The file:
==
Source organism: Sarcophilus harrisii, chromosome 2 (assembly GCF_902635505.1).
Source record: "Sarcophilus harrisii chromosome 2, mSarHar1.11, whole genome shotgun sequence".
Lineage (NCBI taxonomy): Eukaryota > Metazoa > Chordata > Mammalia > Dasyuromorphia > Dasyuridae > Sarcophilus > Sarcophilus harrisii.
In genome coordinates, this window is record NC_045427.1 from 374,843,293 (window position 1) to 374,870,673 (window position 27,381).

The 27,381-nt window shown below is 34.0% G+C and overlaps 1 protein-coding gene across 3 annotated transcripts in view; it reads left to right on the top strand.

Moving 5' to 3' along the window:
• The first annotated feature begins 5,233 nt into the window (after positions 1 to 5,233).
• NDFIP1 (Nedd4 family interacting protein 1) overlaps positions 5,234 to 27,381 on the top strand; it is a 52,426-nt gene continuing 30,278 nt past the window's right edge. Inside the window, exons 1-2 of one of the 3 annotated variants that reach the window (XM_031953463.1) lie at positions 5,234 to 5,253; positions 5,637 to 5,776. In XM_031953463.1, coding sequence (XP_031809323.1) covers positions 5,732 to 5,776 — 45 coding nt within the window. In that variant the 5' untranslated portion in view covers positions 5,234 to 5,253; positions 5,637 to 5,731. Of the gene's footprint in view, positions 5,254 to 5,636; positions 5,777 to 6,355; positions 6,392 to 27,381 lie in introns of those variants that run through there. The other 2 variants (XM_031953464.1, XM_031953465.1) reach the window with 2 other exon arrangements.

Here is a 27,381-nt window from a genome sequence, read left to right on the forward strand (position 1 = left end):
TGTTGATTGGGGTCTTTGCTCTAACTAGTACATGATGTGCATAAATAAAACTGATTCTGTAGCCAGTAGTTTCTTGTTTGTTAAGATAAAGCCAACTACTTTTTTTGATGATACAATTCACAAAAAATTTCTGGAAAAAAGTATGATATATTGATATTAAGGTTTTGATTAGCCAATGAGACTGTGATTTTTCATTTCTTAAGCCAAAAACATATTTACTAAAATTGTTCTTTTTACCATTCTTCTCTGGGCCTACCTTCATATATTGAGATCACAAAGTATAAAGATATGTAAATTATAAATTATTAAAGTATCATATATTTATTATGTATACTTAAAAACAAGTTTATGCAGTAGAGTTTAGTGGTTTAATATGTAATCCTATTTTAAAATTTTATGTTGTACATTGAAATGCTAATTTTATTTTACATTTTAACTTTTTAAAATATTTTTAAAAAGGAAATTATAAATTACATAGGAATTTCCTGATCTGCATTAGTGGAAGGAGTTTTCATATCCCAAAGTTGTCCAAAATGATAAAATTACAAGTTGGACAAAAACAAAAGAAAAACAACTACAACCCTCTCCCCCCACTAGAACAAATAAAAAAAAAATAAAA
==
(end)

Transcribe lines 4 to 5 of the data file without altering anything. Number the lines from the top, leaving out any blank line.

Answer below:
In genome coordinates, this window is record NC_045427.1 from 374,843,293 (window position 1) to 374,870,673 (window position 27,381).

The 27,381-nt window shown below is 34.0% G+C and overlaps 1 protein-coding gene across 3 annotated transcripts in view; it reads left to right on the top strand.